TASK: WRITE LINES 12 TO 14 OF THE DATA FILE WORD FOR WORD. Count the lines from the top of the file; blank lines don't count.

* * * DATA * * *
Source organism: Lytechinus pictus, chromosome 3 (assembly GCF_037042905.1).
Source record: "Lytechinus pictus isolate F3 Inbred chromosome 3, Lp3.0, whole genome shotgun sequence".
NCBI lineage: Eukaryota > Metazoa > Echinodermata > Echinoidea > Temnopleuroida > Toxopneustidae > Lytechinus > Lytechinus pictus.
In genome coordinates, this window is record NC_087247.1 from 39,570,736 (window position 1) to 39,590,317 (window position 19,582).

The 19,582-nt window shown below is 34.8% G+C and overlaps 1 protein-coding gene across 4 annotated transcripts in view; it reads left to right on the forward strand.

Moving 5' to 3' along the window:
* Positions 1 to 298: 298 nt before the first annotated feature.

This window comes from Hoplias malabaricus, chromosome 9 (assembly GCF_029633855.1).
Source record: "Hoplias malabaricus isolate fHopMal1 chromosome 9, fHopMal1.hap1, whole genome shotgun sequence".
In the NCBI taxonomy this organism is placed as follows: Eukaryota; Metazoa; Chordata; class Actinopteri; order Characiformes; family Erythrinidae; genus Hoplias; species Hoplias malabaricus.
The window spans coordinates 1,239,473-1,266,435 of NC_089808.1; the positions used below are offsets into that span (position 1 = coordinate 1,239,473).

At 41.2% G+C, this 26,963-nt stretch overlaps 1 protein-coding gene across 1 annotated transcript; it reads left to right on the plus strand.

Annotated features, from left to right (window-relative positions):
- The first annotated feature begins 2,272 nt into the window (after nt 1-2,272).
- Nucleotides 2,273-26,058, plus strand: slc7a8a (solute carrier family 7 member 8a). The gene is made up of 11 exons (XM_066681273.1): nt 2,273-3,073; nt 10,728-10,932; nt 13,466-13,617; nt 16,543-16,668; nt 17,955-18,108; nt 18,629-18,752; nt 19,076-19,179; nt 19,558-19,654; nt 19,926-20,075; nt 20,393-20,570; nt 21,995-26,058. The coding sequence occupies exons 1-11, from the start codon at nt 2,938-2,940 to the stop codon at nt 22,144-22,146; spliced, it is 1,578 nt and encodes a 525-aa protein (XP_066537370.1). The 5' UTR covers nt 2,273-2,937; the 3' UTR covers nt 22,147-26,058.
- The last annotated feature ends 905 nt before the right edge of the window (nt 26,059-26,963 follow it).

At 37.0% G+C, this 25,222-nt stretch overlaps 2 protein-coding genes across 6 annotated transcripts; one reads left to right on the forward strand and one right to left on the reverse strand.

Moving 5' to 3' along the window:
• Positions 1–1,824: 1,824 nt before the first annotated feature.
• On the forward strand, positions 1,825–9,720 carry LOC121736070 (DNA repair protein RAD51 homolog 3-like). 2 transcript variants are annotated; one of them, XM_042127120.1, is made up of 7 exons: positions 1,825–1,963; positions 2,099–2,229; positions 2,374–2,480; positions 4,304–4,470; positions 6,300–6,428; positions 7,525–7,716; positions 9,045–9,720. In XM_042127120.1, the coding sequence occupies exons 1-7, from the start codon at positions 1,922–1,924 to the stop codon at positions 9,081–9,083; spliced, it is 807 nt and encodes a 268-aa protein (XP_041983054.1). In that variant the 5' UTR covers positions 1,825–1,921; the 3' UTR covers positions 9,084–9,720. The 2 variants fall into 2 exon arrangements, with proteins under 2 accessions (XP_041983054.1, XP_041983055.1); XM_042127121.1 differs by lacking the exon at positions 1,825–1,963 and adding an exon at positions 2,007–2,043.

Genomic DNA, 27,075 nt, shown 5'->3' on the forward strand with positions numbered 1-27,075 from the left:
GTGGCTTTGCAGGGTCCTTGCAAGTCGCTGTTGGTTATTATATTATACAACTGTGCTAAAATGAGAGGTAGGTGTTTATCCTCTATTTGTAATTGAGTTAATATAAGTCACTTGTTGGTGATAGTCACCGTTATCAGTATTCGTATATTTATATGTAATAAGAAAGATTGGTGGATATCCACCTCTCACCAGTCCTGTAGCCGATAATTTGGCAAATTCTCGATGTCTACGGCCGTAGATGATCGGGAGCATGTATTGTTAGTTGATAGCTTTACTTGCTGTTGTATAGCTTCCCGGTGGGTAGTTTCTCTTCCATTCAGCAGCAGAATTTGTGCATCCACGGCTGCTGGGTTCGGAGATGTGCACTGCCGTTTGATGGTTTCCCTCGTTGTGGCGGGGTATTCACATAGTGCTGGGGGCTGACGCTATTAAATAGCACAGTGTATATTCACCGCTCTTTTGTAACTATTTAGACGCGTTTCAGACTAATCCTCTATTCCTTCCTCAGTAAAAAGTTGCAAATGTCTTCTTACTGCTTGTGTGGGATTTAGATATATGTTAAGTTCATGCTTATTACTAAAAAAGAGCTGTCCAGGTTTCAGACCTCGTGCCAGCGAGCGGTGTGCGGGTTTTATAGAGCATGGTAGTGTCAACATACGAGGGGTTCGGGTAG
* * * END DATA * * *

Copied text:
At 41.2% G+C, this 26,963-nt stretch overlaps 1 protein-coding gene across 1 annotated transcript; it reads left to right on the plus strand.

Annotated features, from left to right (window-relative positions):
- The first annotated feature begins 2,272 nt into the window (after nt 1-2,272).